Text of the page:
. Napoleon will declare war to-day.' The city of San Francisco is eight hours behind London in the matter of time, and she turns this to good advantage. When her corn-merchants go down to their offices in the morning, they find on their desks a report of the Liverpool market of that morning; each morning paper has two or three columns filled with telegrams of the preceding evening from all parts of Europe ; and not unfrequently there appears among these telegrams a notice of the following kind :* The “Times” of to-day has an article in which it says,' &c., &c., giving the substance of that morning's leader.'

The population of San Francisco is evidently of a miscellaneous kind. Natives of the States preponderate, as may be known by the number of black suits and sallow complexions to be met with in every street, as well as by the accents that fall constantly upon the ear; but if we go into any place of general resort, such as one of the numerous luncheon-rooms of the city, we shall see, along with the native luncher who is consuming, standing, his three courses of soup, fish, and meat, in about as many minutes, others of a less expeditious turn of mind or digestion, who hail from the chief commercial countries of Europe. In many of the shops of the city, more especially in those of the barbers and tobacconists, we find the irrepressible 'black,' grown more irrepressible than ever since he was emancipated; and there is one quarter of the city, called ' Little China,' occupied entirely by emigrants from the • Central Flowery Land.'

One great encouragement to the settlement of people from other countries in San Francisco, is the moderate and equable nature of its climate. Though the temperature often changes rapidly, it never reaches an extreme either of heat or cold : residents wear the same clothes in summer as in winter; and it is said that the mean register of the thermometer in December is only six degrees less than the mean in June. Sea-fogs from the Pacific sweep over the coast regularly during the summer months, and moderate the effect of the sun; they extend, however, only to a certain distance inland, so that places twenty miles from San Francisco have a climate as different from that of the latter place as if they were separated from it by many degrees of latitude. This is even the case at Oakland, only a few miles from the eastern side of the San Francisco Bay, where fogs are rare, and hot summers and cool winters are regularly experienced.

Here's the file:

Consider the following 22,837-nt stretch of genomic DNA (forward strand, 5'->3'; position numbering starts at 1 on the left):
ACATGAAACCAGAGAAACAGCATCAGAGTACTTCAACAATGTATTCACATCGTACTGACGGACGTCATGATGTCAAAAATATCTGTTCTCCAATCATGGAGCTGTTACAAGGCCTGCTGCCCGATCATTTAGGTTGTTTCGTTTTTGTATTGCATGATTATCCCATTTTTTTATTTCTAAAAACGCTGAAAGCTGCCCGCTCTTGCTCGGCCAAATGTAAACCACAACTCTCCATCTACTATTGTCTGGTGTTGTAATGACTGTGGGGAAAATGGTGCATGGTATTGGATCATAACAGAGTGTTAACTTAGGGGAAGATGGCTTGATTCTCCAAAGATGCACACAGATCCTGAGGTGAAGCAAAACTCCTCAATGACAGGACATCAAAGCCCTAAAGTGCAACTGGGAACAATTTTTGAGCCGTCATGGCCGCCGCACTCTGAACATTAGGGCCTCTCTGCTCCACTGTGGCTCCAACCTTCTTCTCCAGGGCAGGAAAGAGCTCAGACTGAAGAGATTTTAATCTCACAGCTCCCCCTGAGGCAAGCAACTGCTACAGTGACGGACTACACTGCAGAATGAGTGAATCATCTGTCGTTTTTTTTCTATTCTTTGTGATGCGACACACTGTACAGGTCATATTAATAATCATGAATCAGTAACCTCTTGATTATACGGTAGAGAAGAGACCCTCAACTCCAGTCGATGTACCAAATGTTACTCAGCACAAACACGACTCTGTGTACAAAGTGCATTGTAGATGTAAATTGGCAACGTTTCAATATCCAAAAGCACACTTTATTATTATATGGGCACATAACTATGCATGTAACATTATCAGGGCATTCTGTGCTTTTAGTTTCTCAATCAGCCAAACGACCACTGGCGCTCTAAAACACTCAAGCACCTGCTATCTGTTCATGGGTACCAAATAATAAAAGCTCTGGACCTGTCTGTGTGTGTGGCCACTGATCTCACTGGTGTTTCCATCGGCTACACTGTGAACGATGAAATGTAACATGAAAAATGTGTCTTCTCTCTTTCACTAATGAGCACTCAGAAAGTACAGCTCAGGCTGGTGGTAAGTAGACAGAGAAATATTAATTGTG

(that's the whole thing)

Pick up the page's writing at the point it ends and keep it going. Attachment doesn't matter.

Oakland has become a favourite suburb of the Golden City: a park, dotted with good houses, and traversed by broad roads and avenues, is there springing up, as everything does in California, at an astonishing rate, and large ferry-steamers cross the bay thither, so constructed that carriages can be driven on board of them on one side of the bay, and driven off on the other, without delay of

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*And over-head up-grew
Insuperable height of loftiest shade,
Cedar, and pine, and fir-a sylvan scene.' – Paradise Lost.

A RAILWAY ride of ninety miles, followed by a hundredand-thirty miles of driving and riding, will take anyone from San Francisco to two of the grandest and most unique natural scenes on earth—a primeval grove of Sequoias, and a valley walled in by giant precipices. People living in London would hesitate before driving and riding, along a bad road, as far as Stafford or Bristol, even to see such sights as these; but in California distances, as well as cucumbers, are on a large scale, and a traveller who arrives at San Francisco is supposed to be going to take a 'run up' to these now world-famous spots as a matter of course.

Accordingly, we leave San Francisco one afternoon, together with one or two of our fellow-passengers of the * China,' and crossing the Bay to Oakland, take the train for Stockton. Arriving there after dark, we start again almost at daylight next morning, wishing to have as many cool hours as possible in our drive up the San Joaquin Valley. This valley, which we might more correctly term a river-threaded plain, is over a hundred miles in length, and in breadth measures, at most points, between thirty and forty miles.

Throughout this vast extent its soil, a deep alluvial de